Ted Cottrell, the league's hearing officer in the appeal, held a telephone session with the Baltimore Ravens safety and the NFL Players Association on Tuesday morning. Cottrell issued his decision just hours later, in a statement released by the league.
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"I have determined that your actions were egregious and warrant significant discipline," Cottrell, a longtime NFL defensive coach, wrote. "However, I do not believe that your actions were so egregious as to subject you to a one-game suspension without pay. Player safety is the league's primary concern in the formation of playing rules and all players are expected to adhere to those rules or face disciplinary action. I hope in the future you will focus on ensuring that your play conforms to the rules."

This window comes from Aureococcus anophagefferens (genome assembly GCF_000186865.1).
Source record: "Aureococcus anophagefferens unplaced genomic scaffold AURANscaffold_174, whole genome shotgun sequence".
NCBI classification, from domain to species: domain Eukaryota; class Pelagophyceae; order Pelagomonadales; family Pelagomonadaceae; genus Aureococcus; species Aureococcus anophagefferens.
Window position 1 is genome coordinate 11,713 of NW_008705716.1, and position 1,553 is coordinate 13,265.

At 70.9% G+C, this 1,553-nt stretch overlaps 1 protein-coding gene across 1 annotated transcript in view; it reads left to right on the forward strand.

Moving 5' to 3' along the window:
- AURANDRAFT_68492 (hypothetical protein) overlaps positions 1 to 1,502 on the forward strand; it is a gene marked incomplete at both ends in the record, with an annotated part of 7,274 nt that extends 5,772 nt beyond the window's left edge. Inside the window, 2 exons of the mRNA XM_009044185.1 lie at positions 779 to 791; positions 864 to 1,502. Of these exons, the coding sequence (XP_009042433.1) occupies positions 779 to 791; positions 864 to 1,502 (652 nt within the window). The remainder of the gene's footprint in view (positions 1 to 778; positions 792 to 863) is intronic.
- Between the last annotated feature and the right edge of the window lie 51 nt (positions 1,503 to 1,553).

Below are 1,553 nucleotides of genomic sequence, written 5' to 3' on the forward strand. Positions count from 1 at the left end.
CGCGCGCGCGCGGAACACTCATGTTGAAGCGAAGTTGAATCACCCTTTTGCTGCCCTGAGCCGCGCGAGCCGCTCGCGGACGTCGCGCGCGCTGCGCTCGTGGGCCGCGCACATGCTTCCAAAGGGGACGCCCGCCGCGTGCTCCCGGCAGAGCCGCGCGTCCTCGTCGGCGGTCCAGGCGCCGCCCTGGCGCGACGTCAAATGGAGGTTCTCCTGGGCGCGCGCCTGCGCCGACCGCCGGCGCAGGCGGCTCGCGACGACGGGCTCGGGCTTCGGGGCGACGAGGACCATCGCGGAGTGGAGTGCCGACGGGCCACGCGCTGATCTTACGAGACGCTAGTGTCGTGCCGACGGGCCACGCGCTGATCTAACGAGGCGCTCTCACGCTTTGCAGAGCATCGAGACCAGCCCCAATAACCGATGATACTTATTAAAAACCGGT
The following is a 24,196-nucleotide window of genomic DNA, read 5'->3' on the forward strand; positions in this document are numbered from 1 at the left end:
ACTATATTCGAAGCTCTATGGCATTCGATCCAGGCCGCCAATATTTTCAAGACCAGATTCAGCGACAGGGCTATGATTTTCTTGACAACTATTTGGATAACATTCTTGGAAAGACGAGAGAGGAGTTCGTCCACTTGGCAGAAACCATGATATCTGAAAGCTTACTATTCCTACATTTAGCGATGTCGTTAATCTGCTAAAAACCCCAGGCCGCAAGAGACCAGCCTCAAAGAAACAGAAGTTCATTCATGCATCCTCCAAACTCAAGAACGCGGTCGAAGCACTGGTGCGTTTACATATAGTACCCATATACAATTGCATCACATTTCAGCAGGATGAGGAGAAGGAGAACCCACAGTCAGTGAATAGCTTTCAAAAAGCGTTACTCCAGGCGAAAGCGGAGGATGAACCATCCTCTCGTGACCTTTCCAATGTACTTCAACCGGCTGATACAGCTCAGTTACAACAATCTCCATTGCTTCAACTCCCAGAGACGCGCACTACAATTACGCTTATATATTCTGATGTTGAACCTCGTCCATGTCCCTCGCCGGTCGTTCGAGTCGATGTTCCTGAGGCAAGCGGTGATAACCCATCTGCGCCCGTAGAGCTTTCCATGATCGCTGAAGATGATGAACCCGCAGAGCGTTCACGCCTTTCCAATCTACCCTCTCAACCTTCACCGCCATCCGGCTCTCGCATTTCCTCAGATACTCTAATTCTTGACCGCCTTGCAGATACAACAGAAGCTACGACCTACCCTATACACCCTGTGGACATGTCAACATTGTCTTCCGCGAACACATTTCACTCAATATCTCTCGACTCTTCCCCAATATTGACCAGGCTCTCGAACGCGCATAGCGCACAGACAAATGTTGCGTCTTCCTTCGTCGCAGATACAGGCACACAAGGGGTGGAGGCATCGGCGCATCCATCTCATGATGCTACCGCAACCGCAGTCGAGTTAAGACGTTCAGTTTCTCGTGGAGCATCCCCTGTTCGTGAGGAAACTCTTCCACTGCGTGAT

"I think John (Harbaugh) and his coaches do an excellent job of teaching the right, safe and legal way to play football, and we believe Ed clearly tries to play within the rules on every down," Newsome wrote.
Reed was slapped with a one-game ban Monday for his hit on Pittsburgh Steelers receiver Emmanuel Sanders on Sunday night. The NFL cited "repeated violations of the rule prohibiting hits to the head and neck area of defenseless players." The NFL chalked up the hit as Reed's third violation over the past three seasons.
Ray Anderson, the NFL's executive vice president of football operations, on Tuesday called the suspension warranted and argued today's players don't respond to fines.
"(Fines) are not effective, and particularly when we have a repeat offender, and Ed, unfortunately, is a repeat offender," Anderson said.
That was Anderson's take on the matter, but Cottrell -- and plenty of people who saw the hit on Sanders -- don't agree the play deserved such a heavy-handed reaction. This time around, the NFL's somewhat-hazy system of checks and balances has issued a correction many will agree with.